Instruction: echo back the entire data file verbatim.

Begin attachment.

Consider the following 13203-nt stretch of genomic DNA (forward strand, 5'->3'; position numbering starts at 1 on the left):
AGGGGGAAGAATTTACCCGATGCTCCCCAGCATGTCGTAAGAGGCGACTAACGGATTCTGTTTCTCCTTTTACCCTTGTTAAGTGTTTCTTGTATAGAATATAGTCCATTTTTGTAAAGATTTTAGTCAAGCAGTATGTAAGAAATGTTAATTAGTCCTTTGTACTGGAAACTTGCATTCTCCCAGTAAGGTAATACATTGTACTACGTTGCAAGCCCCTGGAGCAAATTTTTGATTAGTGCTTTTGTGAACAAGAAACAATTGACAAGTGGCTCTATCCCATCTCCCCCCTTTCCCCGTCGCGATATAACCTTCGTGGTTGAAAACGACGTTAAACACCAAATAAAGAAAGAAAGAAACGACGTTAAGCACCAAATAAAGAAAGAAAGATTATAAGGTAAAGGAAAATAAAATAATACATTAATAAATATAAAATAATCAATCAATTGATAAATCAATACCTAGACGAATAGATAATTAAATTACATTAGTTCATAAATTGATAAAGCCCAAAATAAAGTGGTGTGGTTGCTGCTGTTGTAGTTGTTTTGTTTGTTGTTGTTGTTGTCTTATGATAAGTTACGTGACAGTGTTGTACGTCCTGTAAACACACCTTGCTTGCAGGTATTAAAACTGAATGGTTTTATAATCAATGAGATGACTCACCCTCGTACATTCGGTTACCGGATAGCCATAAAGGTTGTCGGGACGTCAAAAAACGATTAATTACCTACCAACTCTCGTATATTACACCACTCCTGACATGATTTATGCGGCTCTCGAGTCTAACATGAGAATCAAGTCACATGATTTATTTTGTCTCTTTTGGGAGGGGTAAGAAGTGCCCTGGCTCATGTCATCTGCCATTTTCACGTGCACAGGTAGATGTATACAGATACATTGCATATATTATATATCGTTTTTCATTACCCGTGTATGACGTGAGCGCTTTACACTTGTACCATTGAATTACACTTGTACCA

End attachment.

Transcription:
Consider the following 13203-nt stretch of genomic DNA (forward strand, 5'->3'; position numbering starts at 1 on the left):
AGGGGGAAGAATTTACCCGATGCTCCCCAGCATGTCGTAAGAGGCGACTAACGGATTCTGTTTCTCCTTTTACCCTTGTTAAGTGTTTCTTGTATAGAATATAGTCCATTTTTGTAAAGATTTTAGTCAAGCAGTATGTAAGAAATGTTAATTAGTCCTTTGTACTGGAAACTTGCATTCTCCCAGTAAGGTAATACATTGTACTACGTTGCAAGCCCCTGGAGCAAATTTTTGATTAGTGCTTTTGTGAACAAGAAACAATTGACAAGTGGCTCTATCCCATCTCCCCCCTTTCCCCGTCGCGATATAACCTTCGTGGTTGAAAACGACGTTAAACACCAAATAAAGAAAGAAAGAAACGACGTTAAGCACCAAATAAAGAAAGAAAGATTATAAGGTAAAGGAAAATAAAATAATACATTAATAAATATAAAATAATCAATCAATTGATAAATCAATACCTAGACGAATAGATAATTAAATTACATTAGTTCATAAATTGATAAAGCCCAAAATAAAGTGGTGTGGTTGCTGCTGTTGTAGTTGTTTTGTTTGTTGTTGTTGTTGTCTTATGATAAGTTACGTGACAGTGTTGTACGTCCTGTAAACACACCTTGCTTGCAGGTATTAAAACTGAATGGTTTTATAATCAATGAGATGACTCACCCTCGTACATTCGGTTACCGGATAGCCATAAAGGTTGTCGGGACGTCAAAAAACGATTAATTACCTACCAACTCTCGTATATTACACCACTCCTGACATGATTTATGCGGCTCTCGAGTCTAACATGAGAATCAAGTCACATGATTTATTTTGTCTCTTTTGGGAGGGGTAAGAAGTGCCCTGGCTCATGTCATCTGCCATTTTCACGTGCACAGGTAGATGTATACAGATACATTGCATATATTATATATCGTTTTTCATTACCCGTGTATGACGTGAGCGCTTTACACTTGTACCATTGAATTACACTTGTACCA